Make time to stand and stare

Light from the rising sun is pouring into the room, finding its way through the slats in the chair across from my desk and teasing my eyelids upward, insisting that I look outside and acknowledge the rapid onward march of the morning. Before I know it, the pleasant early winter chill will have given way to the heat of the afternoon and just as rapidly, the sun would be gone, to light another day on another part of the planet. And with the new day there will be other deadlines and other commitments to meet, while the ones we have not yet fulfilled will doggedly nip at our heels, reminding us that there is still more to be done.

light-on-leaves There really doesn’t seem to be enough time to stand and stare. To reflect. To let the mind wander and stumble on to things that surprise us and show us unexpected connections that bring an element of freshness to our lives and our work. It’s that serendipity that keeps things interesting, that makes each day a little less routine. But when you think about it, it’s not so much the lack of time that keeps us from encountering these everyday surprises. It’s our sense that there is no time. If you were to excavate all the minutes where our minds are actually free to observe and engage in the moment, where we are either suspended between duties (for instance, when we are on the bus to school, or standing over the stove at home, maybe stirring a pot, or even when sitting around waiting for the power to come back), we could fill our pockets with time. And if we were to stop feeling pressurized and wondering why the work wouldn’t get done faster, we could use that in-between time to look around us and expose ourselves to the unexpected.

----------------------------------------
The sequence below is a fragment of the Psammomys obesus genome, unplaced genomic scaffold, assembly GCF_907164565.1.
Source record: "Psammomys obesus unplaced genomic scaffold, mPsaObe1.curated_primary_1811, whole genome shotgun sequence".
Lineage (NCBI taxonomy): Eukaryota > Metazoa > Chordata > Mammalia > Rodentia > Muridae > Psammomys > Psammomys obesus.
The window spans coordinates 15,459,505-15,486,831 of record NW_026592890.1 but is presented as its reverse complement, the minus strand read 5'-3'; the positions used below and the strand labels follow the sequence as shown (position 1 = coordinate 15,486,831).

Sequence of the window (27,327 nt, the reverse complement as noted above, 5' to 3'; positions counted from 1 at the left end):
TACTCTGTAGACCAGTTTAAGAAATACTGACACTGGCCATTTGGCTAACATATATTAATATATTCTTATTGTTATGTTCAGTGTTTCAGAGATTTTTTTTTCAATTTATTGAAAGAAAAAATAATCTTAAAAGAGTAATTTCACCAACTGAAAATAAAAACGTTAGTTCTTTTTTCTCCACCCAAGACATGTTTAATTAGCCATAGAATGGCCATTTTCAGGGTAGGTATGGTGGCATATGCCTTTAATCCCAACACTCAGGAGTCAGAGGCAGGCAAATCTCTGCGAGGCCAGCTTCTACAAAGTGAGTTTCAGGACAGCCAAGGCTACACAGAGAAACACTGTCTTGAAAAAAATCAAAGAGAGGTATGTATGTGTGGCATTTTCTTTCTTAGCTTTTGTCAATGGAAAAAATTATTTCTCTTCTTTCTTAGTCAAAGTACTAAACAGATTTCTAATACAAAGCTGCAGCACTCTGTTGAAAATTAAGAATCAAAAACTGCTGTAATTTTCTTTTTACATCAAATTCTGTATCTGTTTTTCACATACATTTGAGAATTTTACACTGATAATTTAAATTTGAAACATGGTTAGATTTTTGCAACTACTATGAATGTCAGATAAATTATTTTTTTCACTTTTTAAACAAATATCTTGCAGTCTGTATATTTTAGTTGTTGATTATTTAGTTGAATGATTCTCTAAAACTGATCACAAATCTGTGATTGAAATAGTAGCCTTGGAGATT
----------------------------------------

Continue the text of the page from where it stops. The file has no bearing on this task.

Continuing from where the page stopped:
So as I sit at my desk, watching the rays slide over to the next window, wondering what to write about this month, I find that I’ve just pulled out one pocket of time and used it to fill my mind with the sunlight, to recharge my day’s battery with a beautiful oblong piece of criss-crossed sun that falls on my (yet to be swept) floor tiles. That’s all the energy I need to go on with the day. Until another surprise greets me tomorrow, maybe travelling on the shaft of another sunbeam.